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Mystical grooves for unknown saints, inspired by Afro-Caribbean religious traditions in which music is what connects the physical and spiritual worlds.

Talujon: David Cossin, Michael Lipsey, Tom Kolor and Dominic Donato. April 18, 2001, NYU

Crossings, a quartet for unpitched percussion, attempts to balance the freedom of collective improvisation within a strictly controlled compositional structure. It consists of three groove sections and a series of transitional episodes, in which the tempo increases incrementally by various metric modulations. There are two ways to play the piece. In the “tight” version (as recorded above), the durations of each section are specified, to take advantage of various proportional structures and symmetries. In the “open” version, the players improvise in each groove until they decide to move on.

The title, “Crossings,” has several connotations. At a technical level, it suggests cross-rhythms and the tempo modulations where the music crosses from one tempo-stream to another. It also implies a journey, such as an ocean crossing, or an encounter, as in “crossing paths.” In the sacred music of the Regla de Ocha (“Santería”) religion of Cuba, which inspired my original conception of the piece, an ensemble of drummers opens each ceremony by playing “the paths” of the spirits. Each deity is addressed in succession, invited with his or her individual “path” or groove. The first invoked is always Eleguá, the spirit of the crossroads—the intersection of the divine and the physical, which is mediated by music. I am not a Regla de Ocha practitioner, however, but a Christian, and the sign of Christ is of course the cross.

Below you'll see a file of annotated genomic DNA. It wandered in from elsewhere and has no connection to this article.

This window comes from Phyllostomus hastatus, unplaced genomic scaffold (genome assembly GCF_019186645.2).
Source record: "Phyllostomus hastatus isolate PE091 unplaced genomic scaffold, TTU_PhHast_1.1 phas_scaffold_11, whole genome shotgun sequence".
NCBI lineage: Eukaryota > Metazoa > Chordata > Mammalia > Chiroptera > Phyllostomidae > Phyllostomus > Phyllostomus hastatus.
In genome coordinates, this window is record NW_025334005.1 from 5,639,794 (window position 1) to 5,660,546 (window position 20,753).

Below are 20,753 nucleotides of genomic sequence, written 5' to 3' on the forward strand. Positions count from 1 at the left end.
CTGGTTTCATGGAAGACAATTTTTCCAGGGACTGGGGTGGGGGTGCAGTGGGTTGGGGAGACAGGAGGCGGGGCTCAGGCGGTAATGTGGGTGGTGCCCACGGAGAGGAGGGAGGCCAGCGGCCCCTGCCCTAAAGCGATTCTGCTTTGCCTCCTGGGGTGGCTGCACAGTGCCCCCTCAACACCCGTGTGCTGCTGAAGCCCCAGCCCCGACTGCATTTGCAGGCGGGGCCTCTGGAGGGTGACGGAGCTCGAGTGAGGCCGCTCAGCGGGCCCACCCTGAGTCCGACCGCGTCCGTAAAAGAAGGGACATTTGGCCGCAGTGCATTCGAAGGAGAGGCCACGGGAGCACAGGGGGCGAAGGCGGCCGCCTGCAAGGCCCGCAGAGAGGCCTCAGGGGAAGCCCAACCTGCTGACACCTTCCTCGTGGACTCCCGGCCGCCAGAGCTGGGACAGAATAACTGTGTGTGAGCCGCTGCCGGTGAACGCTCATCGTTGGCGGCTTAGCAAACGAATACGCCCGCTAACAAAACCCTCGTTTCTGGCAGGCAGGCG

This work was composed while in residence at Copland House in Cortlandt Manor, NY, as a recipient of the 2000 Aaron Copland Award, and was substantially revised in 2010. It is dedicated to the Talujon percussion quartet, who gave the premiere performance at New York University on April 18, 2001.